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Theses Doctoral

2D Materials: Synthesis, Characterization, and Applications

Chenet, Daniel

The isolation of monolayer graphene by Andre Geim and Konstantin Novoselov in 2004 created an explosion of layered materials research in the fields of condensed matter physics, material science, electrical engineering, chemistry, and nanobiology, to name a few. The applications have been broad from enhancing electrode performance in batteries to gas sensing to high-frequency analog flexible electronics. For several years and still to this day, graphene has provided a fertile ground for research due to its superior properties. However, failed efforts to engineer a substantial bandgap, a requirement for digital electronics, led researchers to look elsewhere in the periodic table for other layered materials with rich physics and an even broader application space. Fortunately, the technical expertise developed in the graphene system could, for the most part, be leveraged and modified in these new material systems.
This thesis presents a brief history of the field of two-dimensional electronics. The rediscovery - and it can only really be characterized as such since most of these materials were studied in the bulk form going back to the 1960s - of these two-dimensional materials with properties ranging from superconductivity, piezoelectricity, optical and electrical anisotropy, and large magnetoresistivity required the development of new characterization techniques to address the perturbations that accompanied the “thinning” of layers. Several characterization techniques were developed and are presented in this thesis. Moreover, in an effort to push these materials closer towards technological viability, synthesis techniques were developed that enabled the systematic study of a prototypical material system, molybdenum disulfide (MoS₂), in order to address the challenges that accompany scalability and determine the structure-property-function relationship.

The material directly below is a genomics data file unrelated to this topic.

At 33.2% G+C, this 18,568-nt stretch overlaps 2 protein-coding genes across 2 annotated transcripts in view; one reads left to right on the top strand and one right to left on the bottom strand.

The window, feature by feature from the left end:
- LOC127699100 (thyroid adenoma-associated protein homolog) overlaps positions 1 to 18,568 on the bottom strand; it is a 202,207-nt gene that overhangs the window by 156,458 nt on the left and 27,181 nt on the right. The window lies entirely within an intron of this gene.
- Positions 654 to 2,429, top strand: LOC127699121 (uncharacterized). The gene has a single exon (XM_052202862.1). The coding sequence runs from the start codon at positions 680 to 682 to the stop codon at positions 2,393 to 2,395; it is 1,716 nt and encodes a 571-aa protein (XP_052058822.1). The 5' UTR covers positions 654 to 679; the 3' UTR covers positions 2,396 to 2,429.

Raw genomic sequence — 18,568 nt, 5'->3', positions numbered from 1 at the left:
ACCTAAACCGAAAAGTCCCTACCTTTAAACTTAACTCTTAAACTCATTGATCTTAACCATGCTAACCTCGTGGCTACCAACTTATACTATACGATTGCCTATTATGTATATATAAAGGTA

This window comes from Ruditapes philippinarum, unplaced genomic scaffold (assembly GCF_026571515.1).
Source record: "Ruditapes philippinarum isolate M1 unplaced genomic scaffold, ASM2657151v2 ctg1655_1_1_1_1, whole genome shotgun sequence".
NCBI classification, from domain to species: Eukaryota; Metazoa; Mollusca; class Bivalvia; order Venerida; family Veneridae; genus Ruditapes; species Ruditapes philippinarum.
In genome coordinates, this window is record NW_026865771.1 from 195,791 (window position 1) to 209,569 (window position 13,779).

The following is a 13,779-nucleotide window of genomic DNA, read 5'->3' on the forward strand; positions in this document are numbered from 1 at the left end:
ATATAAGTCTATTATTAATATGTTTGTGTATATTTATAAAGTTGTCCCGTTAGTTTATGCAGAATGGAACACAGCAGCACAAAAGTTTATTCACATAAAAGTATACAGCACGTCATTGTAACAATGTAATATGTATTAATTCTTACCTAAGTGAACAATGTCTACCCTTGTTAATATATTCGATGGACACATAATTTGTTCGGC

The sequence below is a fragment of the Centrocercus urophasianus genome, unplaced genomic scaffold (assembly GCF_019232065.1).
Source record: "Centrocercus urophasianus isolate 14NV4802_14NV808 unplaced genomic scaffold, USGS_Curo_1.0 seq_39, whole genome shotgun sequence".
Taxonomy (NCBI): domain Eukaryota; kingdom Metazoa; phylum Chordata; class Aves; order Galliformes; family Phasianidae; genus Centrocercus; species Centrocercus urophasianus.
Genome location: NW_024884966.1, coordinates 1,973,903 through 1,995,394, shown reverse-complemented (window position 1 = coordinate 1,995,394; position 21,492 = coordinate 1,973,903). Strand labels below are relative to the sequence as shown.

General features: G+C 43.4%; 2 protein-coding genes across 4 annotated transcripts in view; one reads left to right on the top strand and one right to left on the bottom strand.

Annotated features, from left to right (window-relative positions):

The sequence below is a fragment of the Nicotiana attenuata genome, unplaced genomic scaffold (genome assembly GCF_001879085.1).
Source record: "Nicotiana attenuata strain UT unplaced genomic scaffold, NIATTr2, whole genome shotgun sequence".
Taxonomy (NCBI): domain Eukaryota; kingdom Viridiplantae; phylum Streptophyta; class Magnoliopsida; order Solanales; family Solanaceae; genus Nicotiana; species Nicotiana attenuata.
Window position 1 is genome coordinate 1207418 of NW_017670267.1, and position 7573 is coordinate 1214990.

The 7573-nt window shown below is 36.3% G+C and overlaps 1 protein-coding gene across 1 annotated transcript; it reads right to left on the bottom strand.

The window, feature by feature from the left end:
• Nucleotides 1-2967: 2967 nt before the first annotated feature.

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More About This Work

Academic Units
Mechanical Engineering
Thesis Advisors
Hone, James C.
Degree
Ph.D., Columbia University
Published Here
March 30, 2016
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